Netflix on Comcast's X1 service. Image source: Comcast.
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The percentage of households with at least one of the big three streaming services -- Netflix (NASDAQ: NFLX), Amazon (NASDAQ: AMZN) Prime Video, or Hulu -- is about the same as last year, according to a recent survey from UBS.
Netflix, specifically, saw its penetration remain stagnant at 42%, while Amazon Prime Video saw the largest improvement, increasing penetration 4 percentage points from 23% to 27%. Overall, streaming services are in 51% of U.S. broadband households, according to the survey.
The trend doesn't bode well for Netflix, which expects its domestic subscriber count to reach 60 million to 90 million in the long run. It had 46.5 million paid U.S. subscribers as of the end of the third quarter.
Interestingly, one of the biggest opportunities for Netflix to continue growing in the U.S. is to work with cable companies like Comcast (NASDAQ: CMCSA).
Just another premium cable network
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"The goal is to become HBO faster than HBO can become us," Netflix Chief Content Officer Ted Sarandos said about four years ago. At the time, he was mostly referring to Netflix's original content strategy and HBO's move to stream more of its content. Now, Netflix is making moves to make more partnerships with cable companies, something that would've been unthinkable just a few years ago.
Comcast has already moved to integrate Netflix's content with its X1 set-top box. Consumers subscribing to both Comcast and Netflix can search both Comcast's and Netflix's catalog at the same time from a single interface.
With the integration, Comcast has enabled customers to sign up for Netflix directly from its set-top box, and Comcast will include a Netflix line item on customer's subsequent bills. It's likely Comcast gets a small cut of Netflix's $10-per-month fee for onboarding customers and taking care of billing. That fee is likely offset by Netflix's recent price increases, so profitability isn't impacted. Additionally, Netflix likely benefits from lower churn rates from these subscribers, since they don't pay for the service directly. Out of sight, out of mind.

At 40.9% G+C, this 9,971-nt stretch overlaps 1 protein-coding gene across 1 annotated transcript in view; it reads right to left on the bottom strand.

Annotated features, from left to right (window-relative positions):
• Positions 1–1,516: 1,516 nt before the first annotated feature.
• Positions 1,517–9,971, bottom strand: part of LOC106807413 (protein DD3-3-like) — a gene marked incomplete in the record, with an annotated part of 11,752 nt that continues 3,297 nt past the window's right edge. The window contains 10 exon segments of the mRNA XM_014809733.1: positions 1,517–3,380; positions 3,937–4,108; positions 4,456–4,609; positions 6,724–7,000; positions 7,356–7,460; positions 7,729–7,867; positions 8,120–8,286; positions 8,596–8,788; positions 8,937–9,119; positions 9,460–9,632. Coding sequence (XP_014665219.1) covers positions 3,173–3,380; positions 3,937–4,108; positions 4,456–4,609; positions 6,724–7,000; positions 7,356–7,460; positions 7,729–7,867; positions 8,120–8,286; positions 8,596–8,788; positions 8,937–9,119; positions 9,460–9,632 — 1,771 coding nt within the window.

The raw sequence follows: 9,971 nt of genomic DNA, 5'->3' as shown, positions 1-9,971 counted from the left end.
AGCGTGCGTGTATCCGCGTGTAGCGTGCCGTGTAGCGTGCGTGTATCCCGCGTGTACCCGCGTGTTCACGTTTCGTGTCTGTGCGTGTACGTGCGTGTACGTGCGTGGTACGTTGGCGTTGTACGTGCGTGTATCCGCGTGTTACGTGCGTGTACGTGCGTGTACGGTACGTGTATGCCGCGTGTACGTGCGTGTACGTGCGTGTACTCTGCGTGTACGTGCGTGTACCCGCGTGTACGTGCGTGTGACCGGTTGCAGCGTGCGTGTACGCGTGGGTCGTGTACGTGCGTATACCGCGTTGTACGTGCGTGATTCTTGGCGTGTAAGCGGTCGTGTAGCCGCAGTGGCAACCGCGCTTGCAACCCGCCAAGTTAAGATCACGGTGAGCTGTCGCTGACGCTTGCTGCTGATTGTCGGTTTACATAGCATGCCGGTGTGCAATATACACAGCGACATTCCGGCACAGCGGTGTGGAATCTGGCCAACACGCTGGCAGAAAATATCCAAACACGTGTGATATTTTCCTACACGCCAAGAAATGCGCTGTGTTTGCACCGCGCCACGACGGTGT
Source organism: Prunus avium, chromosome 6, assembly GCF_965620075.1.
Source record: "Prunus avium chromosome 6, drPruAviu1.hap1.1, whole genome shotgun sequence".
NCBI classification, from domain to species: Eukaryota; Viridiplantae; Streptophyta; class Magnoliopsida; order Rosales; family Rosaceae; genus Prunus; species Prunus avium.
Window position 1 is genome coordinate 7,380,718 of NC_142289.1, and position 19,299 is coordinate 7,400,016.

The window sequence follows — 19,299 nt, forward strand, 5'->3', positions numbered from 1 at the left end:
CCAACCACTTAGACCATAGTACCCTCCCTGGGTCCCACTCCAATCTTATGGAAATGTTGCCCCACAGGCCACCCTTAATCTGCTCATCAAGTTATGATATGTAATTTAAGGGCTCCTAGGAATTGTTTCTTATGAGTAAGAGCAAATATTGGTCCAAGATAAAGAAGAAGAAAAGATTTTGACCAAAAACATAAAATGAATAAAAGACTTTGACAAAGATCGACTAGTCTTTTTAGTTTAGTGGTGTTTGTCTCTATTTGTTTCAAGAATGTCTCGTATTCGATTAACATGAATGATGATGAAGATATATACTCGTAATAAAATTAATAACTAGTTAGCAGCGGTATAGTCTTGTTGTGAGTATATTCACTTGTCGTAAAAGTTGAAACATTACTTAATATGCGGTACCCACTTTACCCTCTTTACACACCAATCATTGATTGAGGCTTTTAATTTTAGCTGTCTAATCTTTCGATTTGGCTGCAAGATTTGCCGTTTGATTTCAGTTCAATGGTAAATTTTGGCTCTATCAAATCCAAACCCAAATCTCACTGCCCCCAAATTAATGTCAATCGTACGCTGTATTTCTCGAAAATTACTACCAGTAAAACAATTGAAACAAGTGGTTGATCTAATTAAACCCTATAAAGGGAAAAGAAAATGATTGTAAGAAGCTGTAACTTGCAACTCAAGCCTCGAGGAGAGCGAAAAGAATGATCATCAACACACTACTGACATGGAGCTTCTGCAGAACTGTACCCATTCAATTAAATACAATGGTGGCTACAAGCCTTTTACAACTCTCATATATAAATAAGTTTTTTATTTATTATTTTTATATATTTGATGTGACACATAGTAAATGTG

Comcast and other pay-TV distributors have similar agreements with HBO, but with significant incentives for signing up certain amounts of subscribers. Netflix might benefit from pushing Comcast to market its service with additional incentives just like HBO did. Fifteen percent of U.S. pay-TV homes without Netflix say they would sign up if it was "bundled with pay TV," according to the UBS survey.
Netflix has similar relationships with other pay-TV distributors around the world including DISH Network (NASDAQ: DISH) (U.S.), Virgin (U.K.), Telus (Canada), Orange (France), and many others. Still, there are many more cable companies for it to bring on board.
Other opportunities for Netflix
The UBS note touched on the most under-penetrated demographics for Netflix. Here's an overview of its opportunities and threats for each.
- They skew older and are slower adopters of technology.Sixty-two percent of non-Netfllix subscribers are over the age of 55. What's more, Netflix has had poor take rates with those that aren't keen on keeping up with technology. More partnerships with traditional television distributors would help get Netflix in front of older people. People over 50 watch more television than younger people, and they're the only age demographic that watched more television per week in 2016 compared to 2015, according to Nielsen.
- Smaller households.Eighty percent of non-Netflix subscribers live in one- or two-person households. Netflix offers an $8-per-month plan for streaming to one device at a time, but it doesn't promote it as much as its $10-per-month plan. It also doesn't allow streaming in HD. Allowing HD streaming or pushing the marketing of its lower-priced plan could help it penetrate those smaller households better.
- Lower-income households.Sixty percent of non-subscribers are below the median U.S. household income level. Amazon has done an excellent job appealing to lower-income households over the past year by offering a monthly payment option for Prime and additional cost-saving benefits. Netflix's position as a relatively inexpensive pay-TV alternative is already well-cemented in American culture. Finding a way to better serve that market, however, could provide a nice boost to Netflix.
For now, working more with cable operators like Comcast is the best path forward for Netflix in the U.S. The recent price increase to $10 per month means revenue-sharing agreements shouldn't impact the company's core profitability. There's a large untapped market of consumers willing to pay for Netflix if it makes it easy enough. Bundling it with a bill they already pay every month would help Netflix reach its goal of 60 million to 90 million domestic subscribers.
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